Ziggy Stardust. The King of Rock and Roll. Two legendary musicians who share the same birthday and will forever be remembered on January 8. What better way to celebrate these revolutionary artists than to suit up and rock out to their timeless tunes?
Splice Records’ 10th annual BowiElvis Fest will be rockin’ on Saturday, January 12 at Austin’s Barracuda. Honoring the birthdays of David Bowie and Elvis Presley, two of the most beloved and influential artists of the previous century, this year’s event will feature music by Swimwear Department, Pecos Hank, Brian Scartocci and Henry & the Invisibles. Sponsors include Old Humble Whiskey Distillery, Deep Eddy Vodka, Texas Direct Insurance, and Splice’s main sponsor, Lone Star Beer.
We had the chance to interview performing artist Brian Scartocci and chat with him about his journey through his music career, influences, and the much anticipated BowiElvis Fest. A singer/songwriter based in our own home of Austin, Brian is what many call a “retro-soul phenomenon,” gracing ears with his warm, inviting melodies that leave you wanting more. Having been a frontman for several bands over the years, Brian has now returned to his passion as a solo artist and is making waves.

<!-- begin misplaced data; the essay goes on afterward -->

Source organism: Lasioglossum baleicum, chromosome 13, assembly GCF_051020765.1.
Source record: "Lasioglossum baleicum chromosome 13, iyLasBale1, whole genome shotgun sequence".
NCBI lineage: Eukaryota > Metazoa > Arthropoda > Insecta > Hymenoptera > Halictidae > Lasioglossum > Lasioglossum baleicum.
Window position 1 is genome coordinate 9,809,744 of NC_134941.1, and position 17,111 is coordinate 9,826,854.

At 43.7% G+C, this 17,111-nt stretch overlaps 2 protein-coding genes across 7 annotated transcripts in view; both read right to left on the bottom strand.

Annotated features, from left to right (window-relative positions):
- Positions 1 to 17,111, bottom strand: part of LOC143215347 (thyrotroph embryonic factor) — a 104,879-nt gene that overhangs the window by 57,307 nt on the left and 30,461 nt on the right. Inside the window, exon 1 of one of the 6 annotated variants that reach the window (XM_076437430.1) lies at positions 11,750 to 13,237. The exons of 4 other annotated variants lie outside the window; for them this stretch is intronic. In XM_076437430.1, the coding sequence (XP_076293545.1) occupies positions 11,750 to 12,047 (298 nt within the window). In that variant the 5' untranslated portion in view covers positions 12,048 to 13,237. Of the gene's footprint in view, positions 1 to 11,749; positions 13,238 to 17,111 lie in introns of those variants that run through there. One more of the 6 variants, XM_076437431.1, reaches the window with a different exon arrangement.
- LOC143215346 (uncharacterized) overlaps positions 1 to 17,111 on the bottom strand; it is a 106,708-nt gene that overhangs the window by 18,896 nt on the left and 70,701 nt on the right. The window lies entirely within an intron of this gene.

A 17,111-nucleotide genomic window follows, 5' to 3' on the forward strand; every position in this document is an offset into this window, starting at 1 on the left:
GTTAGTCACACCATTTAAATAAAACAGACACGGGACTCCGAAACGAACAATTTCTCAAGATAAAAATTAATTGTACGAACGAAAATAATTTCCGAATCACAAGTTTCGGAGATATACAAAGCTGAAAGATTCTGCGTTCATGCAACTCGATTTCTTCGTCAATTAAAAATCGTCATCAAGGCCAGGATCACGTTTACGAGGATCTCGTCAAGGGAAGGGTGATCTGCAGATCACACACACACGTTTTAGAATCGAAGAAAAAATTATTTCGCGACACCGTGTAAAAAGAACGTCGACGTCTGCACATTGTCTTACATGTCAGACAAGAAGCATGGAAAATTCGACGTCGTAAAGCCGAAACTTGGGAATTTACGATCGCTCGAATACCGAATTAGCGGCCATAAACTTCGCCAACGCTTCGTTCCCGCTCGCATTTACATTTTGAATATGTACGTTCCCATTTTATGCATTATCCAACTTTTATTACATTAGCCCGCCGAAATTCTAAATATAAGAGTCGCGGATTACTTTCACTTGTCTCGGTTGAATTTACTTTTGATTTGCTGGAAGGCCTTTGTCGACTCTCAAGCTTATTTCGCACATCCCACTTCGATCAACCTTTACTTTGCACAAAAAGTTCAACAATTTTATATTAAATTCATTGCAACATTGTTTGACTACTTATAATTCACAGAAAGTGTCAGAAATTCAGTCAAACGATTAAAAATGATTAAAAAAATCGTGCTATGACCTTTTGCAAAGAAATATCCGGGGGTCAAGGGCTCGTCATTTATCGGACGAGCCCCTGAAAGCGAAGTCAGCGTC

Can you tell me about your journey through your music career thus far?
Brian: Well, the funny thing about this show [BowiElvis Fest] is that I can go all the way back to the very beginning when I was a kid and maybe four or five years old. I remember an infomercial for commemorative plates that were for Elvis Presley and said “Aloha from Hawaii.” I was like “Whoa, what is that?” I was mesmerized as a kid, so my aunt went and bought me some tapes, and from there I was crazy about Elvis. It’s funny, because I even used a little white plastic Fisher Price microphone where you’d step on the pedal and it would cheer for you. I can remember spending hours up in my room, singing old Elvis songs and pretending. And then this morning I got to play “Don’t Be Cruel” on the news, television dreams coming true.